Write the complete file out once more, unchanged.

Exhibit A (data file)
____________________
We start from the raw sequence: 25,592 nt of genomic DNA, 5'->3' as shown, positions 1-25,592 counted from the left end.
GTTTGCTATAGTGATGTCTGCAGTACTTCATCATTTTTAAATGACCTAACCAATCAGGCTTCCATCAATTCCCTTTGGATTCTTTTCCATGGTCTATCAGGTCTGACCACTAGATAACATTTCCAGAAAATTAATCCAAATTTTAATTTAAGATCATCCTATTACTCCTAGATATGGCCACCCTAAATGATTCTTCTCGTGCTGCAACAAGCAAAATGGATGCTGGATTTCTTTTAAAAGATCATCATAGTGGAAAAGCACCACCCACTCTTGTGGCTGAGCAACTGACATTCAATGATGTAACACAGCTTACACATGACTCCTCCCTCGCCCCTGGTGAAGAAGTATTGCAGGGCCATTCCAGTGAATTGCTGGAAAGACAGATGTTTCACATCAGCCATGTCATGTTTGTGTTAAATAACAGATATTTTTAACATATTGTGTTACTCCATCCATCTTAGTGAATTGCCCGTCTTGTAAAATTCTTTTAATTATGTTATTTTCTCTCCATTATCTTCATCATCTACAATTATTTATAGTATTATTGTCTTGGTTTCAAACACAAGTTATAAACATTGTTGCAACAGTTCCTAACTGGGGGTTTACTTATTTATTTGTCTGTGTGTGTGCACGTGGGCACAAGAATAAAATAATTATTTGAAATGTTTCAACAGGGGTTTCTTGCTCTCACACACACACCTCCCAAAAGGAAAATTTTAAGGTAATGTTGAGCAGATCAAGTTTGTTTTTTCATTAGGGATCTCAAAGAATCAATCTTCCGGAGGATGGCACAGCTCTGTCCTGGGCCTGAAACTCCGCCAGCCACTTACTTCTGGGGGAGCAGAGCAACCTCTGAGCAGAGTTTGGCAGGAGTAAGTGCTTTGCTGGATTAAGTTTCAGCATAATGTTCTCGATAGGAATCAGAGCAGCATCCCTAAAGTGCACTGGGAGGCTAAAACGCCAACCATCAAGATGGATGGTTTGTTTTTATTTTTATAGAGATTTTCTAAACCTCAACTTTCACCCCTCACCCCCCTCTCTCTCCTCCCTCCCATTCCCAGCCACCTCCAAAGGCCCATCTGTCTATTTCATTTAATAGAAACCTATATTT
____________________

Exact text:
We start from the raw sequence: 25,592 nt of genomic DNA, 5'->3' as shown, positions 1-25,592 counted from the left end.
GTTTGCTATAGTGATGTCTGCAGTACTTCATCATTTTTAAATGACCTAACCAATCAGGCTTCCATCAATTCCCTTTGGATTCTTTTCCATGGTCTATCAGGTCTGACCACTAGATAACATTTCCAGAAAATTAATCCAAATTTTAATTTAAGATCATCCTATTACTCCTAGATATGGCCACCCTAAATGATTCTTCTCGTGCTGCAACAAGCAAAATGGATGCTGGATTTCTTTTAAAAGATCATCATAGTGGAAAAGCACCACCCACTCTTGTGGCTGAGCAACTGACATTCAATGATGTAACACAGCTTACACATGACTCCTCCCTCGCCCCTGGTGAAGAAGTATTGCAGGGCCATTCCAGTGAATTGCTGGAAAGACAGATGTTTCACATCAGCCATGTCATGTTTGTGTTAAATAACAGATATTTTTAACATATTGTGTTACTCCATCCATCTTAGTGAATTGCCCGTCTTGTAAAATTCTTTTAATTATGTTATTTTCTCTCCATTATCTTCATCATCTACAATTATTTATAGTATTATTGTCTTGGTTTCAAACACAAGTTATAAACATTGTTGCAACAGTTCCTAACTGGGGGTTTACTTATTTATTTGTCTGTGTGTGTGCACGTGGGCACAAGAATAAAATAATTATTTGAAATGTTTCAACAGGGGTTTCTTGCTCTCACACACACACCTCCCAAAAGGAAAATTTTAAGGTAATGTTGAGCAGATCAAGTTTGTTTTTTCATTAGGGATCTCAAAGAATCAATCTTCCGGAGGATGGCACAGCTCTGTCCTGGGCCTGAAACTCCGCCAGCCACTTACTTCTGGGGGAGCAGAGCAACCTCTGAGCAGAGTTTGGCAGGAGTAAGTGCTTTGCTGGATTAAGTTTCAGCATAATGTTCTCGATAGGAATCAGAGCAGCATCCCTAAAGTGCACTGGGAGGCTAAAACGCCAACCATCAAGATGGATGGTTTGTTTTTATTTTTATAGAGATTTTCTAAACCTCAACTTTCACCCCTCACCCCCCTCTCTCTCCTCCCTCCCATTCCCAGCCACCTCCAAAGGCCCATCTGTCTATTTCATTTAATAGAAACCTATATTT